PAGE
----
Secondly. It adds a casual to a perIt is to be observed then, that the manent tribunal ; and, by their acting great distinguishing feature of this, and re-acting on each other, the natribuual is, that it is the first duty of tural qualifications of both are imits Judges so to act, as not to disturb' proved, and their defects amended. in any respect that ancient and admi

The great feature of the casual part rable system of the municipal law of of the tribunal, The Jury, is its being Scotland, handed down to us by our constituted aud assembled, in a man. ancestors, and secured to us by the ner (as far as human wisdom cáň acAct of Union, coustituting, as it were,' complish any end) to secure impar. a charter for the preservation of the tiality and perfect'indifference in the jurisprudential system of Scotland. causes to be tried by it." It shall be my peculiar care, as it

It is chosen from among the people, is my, duty, to walk in this course;' at large, according to a certain

qua. and however I may distrust my own lification, insuring the education and ability, I feel assured I shall be able understanding necessary for the duty, to do it with the assistance of your A certain number are returned, greatLordships.

er than the number required to try, The object then, of the law under as you thirty-six Gentlemen are now which we sit, is to receive and try returned here, to try the appointed issues directed by the decisions of the issues. The return is made toy the Court of Session, wherein matters of sheriff, a magistrate of high rank,'unfact are to be proved by the interven- acquainted with; and uninterested in sion of a jury.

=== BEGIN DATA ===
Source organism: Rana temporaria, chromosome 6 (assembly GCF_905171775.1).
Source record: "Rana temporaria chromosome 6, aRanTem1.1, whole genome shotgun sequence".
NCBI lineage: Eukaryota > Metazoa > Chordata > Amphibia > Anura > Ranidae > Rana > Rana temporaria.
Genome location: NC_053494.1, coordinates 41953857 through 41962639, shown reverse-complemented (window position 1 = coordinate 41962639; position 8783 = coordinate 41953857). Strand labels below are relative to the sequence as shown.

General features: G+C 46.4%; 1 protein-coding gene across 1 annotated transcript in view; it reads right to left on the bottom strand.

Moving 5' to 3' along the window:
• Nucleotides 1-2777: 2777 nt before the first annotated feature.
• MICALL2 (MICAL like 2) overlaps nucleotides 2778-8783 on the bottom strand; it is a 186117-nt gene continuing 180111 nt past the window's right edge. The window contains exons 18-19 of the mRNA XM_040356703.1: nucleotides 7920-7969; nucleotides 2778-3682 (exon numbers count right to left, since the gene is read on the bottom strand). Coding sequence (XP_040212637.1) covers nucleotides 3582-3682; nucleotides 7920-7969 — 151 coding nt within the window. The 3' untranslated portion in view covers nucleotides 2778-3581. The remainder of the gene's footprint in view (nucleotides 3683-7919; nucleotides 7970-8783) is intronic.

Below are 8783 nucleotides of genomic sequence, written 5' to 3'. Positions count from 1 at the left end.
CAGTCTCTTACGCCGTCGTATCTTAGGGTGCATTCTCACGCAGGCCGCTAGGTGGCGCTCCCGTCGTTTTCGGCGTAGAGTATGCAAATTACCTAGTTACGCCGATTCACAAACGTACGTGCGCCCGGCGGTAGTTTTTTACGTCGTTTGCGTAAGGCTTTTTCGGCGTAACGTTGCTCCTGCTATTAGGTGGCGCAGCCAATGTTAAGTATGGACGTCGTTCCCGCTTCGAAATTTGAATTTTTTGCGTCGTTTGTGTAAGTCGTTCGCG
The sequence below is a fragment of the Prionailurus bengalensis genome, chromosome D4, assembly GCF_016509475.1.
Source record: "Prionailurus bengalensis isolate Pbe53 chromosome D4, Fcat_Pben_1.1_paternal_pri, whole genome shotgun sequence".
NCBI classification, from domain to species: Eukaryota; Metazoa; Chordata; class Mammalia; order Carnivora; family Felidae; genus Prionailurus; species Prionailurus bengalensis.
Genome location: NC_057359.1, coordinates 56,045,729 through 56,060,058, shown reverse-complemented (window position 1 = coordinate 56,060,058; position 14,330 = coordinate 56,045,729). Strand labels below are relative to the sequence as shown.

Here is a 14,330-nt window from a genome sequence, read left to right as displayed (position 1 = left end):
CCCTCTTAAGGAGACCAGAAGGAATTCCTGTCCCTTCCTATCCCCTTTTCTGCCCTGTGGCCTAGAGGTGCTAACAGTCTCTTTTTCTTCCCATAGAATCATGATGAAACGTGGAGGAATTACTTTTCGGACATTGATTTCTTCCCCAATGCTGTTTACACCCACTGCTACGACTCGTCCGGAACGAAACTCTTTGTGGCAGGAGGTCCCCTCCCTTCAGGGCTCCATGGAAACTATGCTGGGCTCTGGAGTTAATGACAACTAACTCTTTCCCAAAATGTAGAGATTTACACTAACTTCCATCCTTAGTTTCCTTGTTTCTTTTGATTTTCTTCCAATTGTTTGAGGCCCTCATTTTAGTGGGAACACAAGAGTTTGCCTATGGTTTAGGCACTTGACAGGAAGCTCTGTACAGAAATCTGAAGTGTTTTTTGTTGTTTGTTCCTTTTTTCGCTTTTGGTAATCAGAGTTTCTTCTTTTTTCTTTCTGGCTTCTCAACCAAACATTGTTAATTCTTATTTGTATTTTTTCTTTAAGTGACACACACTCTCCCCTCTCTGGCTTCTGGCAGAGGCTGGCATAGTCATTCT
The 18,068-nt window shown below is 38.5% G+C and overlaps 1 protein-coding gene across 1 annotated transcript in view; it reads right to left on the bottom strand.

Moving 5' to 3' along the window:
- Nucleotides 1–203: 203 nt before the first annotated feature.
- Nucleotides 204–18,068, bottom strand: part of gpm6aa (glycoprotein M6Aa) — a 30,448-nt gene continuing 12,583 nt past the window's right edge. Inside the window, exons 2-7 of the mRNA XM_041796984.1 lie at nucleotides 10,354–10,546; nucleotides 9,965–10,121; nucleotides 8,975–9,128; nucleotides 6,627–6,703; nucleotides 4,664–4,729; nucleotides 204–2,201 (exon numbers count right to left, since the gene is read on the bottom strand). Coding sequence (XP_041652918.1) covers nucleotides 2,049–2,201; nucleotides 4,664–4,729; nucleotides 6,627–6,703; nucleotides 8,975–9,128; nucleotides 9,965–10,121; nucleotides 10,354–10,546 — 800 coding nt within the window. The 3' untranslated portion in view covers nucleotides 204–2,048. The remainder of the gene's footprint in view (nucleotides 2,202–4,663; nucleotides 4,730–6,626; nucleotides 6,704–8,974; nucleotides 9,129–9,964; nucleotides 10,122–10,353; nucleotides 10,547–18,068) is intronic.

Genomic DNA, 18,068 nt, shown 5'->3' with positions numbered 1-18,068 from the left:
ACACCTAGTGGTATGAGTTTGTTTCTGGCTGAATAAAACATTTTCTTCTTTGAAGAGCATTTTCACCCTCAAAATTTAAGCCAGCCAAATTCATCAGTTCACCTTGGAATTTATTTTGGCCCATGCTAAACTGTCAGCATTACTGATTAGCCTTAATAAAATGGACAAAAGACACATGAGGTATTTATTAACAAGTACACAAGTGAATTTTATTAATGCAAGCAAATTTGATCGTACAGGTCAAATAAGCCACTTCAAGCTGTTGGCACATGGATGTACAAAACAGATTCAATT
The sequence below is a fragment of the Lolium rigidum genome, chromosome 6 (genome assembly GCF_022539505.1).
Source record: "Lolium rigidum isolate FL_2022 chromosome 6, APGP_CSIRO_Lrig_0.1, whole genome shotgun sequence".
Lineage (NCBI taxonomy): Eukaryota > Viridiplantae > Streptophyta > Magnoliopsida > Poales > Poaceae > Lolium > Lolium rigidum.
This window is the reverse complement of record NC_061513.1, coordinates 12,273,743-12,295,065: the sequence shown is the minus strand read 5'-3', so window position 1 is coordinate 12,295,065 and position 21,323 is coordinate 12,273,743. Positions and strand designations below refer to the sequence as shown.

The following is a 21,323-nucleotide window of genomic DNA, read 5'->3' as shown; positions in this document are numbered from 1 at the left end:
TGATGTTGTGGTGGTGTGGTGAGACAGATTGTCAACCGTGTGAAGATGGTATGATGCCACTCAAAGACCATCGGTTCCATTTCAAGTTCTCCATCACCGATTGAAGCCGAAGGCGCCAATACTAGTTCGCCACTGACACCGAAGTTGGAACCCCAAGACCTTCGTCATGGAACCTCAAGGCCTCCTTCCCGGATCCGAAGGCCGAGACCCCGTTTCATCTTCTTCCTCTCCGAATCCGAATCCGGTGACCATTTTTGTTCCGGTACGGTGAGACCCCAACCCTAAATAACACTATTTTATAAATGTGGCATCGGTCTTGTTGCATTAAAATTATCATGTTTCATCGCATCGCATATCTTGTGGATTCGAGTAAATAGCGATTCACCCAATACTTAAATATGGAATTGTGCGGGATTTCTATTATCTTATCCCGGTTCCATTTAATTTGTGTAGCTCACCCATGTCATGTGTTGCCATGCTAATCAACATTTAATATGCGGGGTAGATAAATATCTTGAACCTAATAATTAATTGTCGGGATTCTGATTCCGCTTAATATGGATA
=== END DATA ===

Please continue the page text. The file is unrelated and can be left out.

the parties, having ao connexion with This institution bas been long used them; and when returned, the twelve

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Nero Jury Court of Scotland.

149 jurors to try the cause are selected by thority has its effect in producing corballot, their names being to be drawn rectness of deportment, and his evi. by a sworn officer of the court, from dence being sabmitted to the judgthe box into which they are put fair ment of his fellow-subjects, the jury, ly, under the sanctioa of a solemn he must have that circumspect attenobligation.

tion to truth which such a situation This is doing all that human con- natụrally creates. Besides, in case of trivance can accomplish towards the prevarication, the authority of a court, attaining a tribunal free from all pre. with sufficient power to commit, is possession.